Adultery is not a ground for divorce in jurisdictions which have adopted a no-fault divorce model.
In some societies and among certain religious adherents, adultery may affect the social status of those involved, and may result in social ostracism.
A single act of sexual intercourse is generally sufficient to constitute adultery, and a more long-term sexual relationship is sometimes referred to as an affair.
Historically, many cultures have considered adultery to be a very serious crime.
Polyamory, meaning the practice, desire, or acceptance of intimate relationships that are not exclusive with respect to other sexual or intimate relationships, with knowledge and consent of everyone involved, sometimes involves such marriages.
Swinging and open marriages are both a form of non-monogamy, and the spouses would not view the sexual relations as objectionable.
For example, New York defines an adulterer as a person who "engages in sexual intercourse with another person at a time when he has a living spouse, or the other person has a living spouse." In the 2003 New Hampshire Supreme Court case Blanchflower v.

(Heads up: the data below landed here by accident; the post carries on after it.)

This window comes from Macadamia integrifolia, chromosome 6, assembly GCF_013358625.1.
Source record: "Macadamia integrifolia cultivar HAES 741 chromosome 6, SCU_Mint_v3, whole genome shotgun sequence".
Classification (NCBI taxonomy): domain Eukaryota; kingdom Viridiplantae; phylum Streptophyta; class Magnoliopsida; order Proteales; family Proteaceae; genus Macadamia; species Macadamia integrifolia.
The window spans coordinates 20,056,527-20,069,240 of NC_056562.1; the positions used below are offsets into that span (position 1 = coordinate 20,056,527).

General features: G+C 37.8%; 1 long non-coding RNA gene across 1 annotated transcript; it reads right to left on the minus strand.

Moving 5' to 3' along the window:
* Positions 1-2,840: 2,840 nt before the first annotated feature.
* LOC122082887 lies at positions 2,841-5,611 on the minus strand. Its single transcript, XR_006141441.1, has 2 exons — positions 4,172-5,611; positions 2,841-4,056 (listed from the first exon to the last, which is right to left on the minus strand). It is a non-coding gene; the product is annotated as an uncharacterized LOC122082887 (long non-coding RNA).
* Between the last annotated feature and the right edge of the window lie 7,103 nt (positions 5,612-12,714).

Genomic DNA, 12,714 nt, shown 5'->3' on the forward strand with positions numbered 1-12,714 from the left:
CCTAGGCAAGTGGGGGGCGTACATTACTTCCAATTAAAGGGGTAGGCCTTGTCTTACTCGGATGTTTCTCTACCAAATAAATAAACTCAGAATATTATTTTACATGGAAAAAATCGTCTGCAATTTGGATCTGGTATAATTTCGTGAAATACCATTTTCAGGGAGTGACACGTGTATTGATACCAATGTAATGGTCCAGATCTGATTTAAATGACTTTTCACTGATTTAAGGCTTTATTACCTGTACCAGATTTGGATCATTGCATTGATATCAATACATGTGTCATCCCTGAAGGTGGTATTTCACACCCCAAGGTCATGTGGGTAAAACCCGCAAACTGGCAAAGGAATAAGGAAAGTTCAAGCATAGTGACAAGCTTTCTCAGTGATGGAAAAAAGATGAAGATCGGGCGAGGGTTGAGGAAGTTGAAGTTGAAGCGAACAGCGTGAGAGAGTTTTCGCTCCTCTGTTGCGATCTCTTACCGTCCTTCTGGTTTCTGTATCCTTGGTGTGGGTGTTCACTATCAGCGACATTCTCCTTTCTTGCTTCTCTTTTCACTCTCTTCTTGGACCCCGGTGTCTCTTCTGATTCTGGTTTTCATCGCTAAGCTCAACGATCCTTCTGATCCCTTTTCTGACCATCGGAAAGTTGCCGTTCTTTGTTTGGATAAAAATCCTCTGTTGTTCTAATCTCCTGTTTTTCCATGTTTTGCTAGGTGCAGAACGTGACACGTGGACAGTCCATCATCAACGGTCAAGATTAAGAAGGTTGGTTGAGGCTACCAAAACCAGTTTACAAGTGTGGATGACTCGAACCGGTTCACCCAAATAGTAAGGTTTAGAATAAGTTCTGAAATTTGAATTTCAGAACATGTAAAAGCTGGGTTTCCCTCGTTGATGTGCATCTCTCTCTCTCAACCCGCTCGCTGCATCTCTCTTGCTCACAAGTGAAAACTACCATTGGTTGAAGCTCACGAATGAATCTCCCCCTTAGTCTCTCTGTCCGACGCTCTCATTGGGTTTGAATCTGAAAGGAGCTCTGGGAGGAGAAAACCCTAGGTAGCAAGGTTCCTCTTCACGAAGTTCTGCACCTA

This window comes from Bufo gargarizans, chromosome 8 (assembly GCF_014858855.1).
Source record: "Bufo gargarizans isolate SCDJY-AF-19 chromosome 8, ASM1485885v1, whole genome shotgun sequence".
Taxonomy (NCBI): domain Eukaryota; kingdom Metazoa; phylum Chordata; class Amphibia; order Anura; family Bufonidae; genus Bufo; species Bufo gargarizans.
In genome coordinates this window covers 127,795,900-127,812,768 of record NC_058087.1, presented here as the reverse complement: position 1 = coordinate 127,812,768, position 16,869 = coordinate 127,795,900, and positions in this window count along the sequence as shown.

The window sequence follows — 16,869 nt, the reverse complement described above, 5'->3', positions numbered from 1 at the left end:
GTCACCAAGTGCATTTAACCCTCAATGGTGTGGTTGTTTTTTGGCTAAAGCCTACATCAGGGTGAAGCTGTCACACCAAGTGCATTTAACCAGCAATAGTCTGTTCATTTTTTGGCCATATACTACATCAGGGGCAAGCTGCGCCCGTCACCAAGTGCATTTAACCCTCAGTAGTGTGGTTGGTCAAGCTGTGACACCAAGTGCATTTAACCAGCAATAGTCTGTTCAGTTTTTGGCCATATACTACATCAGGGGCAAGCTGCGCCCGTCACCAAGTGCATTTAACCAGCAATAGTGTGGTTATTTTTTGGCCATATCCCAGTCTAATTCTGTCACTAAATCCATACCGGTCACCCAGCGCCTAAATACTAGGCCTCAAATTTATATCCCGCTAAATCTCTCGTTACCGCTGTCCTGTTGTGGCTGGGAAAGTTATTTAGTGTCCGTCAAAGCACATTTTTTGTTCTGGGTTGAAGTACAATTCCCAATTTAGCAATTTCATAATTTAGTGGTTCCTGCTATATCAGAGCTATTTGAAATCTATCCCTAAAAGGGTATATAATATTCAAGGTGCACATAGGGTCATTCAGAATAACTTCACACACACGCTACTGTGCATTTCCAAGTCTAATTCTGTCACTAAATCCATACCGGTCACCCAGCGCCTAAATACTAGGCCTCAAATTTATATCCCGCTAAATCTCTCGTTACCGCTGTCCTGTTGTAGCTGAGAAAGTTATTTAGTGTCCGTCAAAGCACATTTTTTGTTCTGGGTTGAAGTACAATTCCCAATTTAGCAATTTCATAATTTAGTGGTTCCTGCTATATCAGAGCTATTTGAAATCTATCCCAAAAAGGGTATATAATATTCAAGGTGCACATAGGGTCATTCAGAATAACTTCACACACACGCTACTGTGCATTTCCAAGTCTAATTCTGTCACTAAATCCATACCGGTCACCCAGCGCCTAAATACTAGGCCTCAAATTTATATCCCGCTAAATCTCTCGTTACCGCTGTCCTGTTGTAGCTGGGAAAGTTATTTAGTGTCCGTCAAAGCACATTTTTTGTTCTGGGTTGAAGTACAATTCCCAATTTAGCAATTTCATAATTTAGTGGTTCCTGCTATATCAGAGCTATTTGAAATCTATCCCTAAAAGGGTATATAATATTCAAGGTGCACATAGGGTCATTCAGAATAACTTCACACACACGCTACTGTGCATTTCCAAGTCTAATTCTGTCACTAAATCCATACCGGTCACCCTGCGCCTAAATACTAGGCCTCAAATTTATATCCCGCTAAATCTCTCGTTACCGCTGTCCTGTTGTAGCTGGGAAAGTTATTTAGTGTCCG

In India, adultery is the sexual intercourse of a man with a married woman without the consent of her husband when such sexual intercourse does not amount to rape.In most Western countries, adultery itself is no longer a criminal offense, but may still have legal consequences, particularly in divorce cases.For example, in fault-based family law jurisdictions, adultery almost always constitutes a ground for divorce and may be a factor in property settlement, the custody of children, the denial of alimony, etc.Thus, the "purity" of the children of a marriage is corrupted, and the inheritance is altered.Some adultery laws differentiate based on the sex of the participants, and as a result such laws are often seen as discriminatory, and in some jurisdictions they have been struck down by courts, usually on the basis that they discriminated against women.